Responsible waste management in Annapolis County

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Pictured above is Button Brook, a tributary to the Annapolis River and adjacent to a planned Waste Transfer Station.

​​Did you know that the Municipality of the County of Annapolis has purchased land for cash and tax receipts worth $750,000 to build a new solid Waste Transfer Station and household hazardous waste facility?

But there are some serious problems with their plan:

  1. The new site at at 4763 Highway 201 is close to the Annapolis River and directly adjacent to Button Brook, which flows into the river.
  2. The facility design doesn’t meet the NS Dept. of the Environment’s Guidelines for the Siting and Operation of Waste Transfer Stations, particularly the need for impermeable receiving floors, and collection, monitoring, and treatment of leakage from the garbage. The guidelines require groundwater and surface water monitoring, but the County’s site plan did not show how it would meet this requirement.
  3. The new site contains a construction and demolition debris landfill, which the County will continue to operate, taking on environmental liabilities from previous operations.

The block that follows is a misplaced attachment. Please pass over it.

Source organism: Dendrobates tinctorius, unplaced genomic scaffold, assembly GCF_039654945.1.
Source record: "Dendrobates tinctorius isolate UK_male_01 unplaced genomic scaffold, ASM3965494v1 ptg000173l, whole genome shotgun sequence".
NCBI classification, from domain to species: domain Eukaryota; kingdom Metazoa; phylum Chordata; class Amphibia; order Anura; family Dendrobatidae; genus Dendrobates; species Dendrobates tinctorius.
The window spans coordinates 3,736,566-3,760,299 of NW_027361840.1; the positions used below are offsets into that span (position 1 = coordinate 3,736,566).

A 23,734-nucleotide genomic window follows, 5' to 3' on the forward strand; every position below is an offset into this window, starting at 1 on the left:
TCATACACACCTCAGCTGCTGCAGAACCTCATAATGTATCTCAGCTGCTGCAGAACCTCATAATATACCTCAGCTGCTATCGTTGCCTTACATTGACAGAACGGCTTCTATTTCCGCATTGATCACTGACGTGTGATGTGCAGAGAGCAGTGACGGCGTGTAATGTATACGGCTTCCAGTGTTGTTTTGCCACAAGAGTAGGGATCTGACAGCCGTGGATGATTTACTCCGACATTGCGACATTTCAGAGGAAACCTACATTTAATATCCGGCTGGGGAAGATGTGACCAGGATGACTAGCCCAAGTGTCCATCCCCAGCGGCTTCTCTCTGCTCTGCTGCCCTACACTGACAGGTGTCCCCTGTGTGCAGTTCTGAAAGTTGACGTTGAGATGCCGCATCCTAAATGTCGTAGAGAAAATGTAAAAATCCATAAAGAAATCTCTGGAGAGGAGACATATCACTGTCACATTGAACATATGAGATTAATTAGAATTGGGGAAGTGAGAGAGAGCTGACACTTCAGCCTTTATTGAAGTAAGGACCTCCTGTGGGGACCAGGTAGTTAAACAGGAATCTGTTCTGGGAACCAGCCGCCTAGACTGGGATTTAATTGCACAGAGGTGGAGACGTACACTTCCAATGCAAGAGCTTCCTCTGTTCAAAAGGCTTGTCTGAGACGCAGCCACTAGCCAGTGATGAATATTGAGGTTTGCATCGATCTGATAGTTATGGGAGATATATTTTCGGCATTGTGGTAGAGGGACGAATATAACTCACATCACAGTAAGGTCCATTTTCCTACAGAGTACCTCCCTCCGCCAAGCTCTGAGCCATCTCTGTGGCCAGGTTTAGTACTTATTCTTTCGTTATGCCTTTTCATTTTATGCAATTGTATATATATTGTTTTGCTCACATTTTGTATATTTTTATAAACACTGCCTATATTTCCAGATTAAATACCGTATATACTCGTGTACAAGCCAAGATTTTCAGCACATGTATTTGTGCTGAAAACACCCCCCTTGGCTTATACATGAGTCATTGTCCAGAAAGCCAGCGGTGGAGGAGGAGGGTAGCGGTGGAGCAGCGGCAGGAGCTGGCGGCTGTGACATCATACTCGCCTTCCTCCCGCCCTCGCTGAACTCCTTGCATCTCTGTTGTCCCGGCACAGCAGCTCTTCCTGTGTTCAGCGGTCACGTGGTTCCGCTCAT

4. There is no immediate access to Hwy 101, so unnecessary heavy traffic must travel on the old Hwy 201 through small rural communities and farming areas.
  5. Taxpayers shouldn’t pay for two Transfer Stations when only one is needed. The new site is only 12 km from the Lawrencetown Waste Transfer Station, which Valley Waste stopped Annapolis County from using due to their legal dispute, while taxpayers throughout the Valley are paying legal costs for both sides of the dispute.

Despite these problems,

  • The County did not consult residents on this major planning and land use project. Council discussions were held behind closed doors. 
  • There has been no County-wide announcement or public information about the proposed new Waste Transfer Station.
  • Environmental assessments, feasibility studies, traffic studies and community impact assessments for the site have either not been done, or the results have not been made public.
  • The total capital costs, in addition to the land purchase, to build the new facility and acquire the equipment to operate it, plus annual operating costs, have not been made public.
  • On October 1, 2019, Council responded to residents’ concerns and said they would "consider options," but does not appear to be including the public in proposing or reviewing options.

Please join our community in demanding that the Municipality of the County of Annapolis:

  • Protect our environment, community, and local economy from the impacts of irresponsible waste management.
  • Stop spending taxpayer money on an unnecessary new Waste Transfer Station.
  • Stop the legal fight with our neighbouring towns and municipalities that costs everyone and negotiate access to the Lawrencetown Waste Transfer Station.
  • Inform and consult residents and taxpayers before making consequential waste management planning decisions.

If you have further questions, comments, or concerns, please contact your local Councillor (see https://annapoliscounty.ca/government/municipal-council) and call:

  • Timothy Habinski, Warden and Councillor District 7: 902-955-0258
  • Stephen MacNeil, MLA, Constituency office: 902-825-2093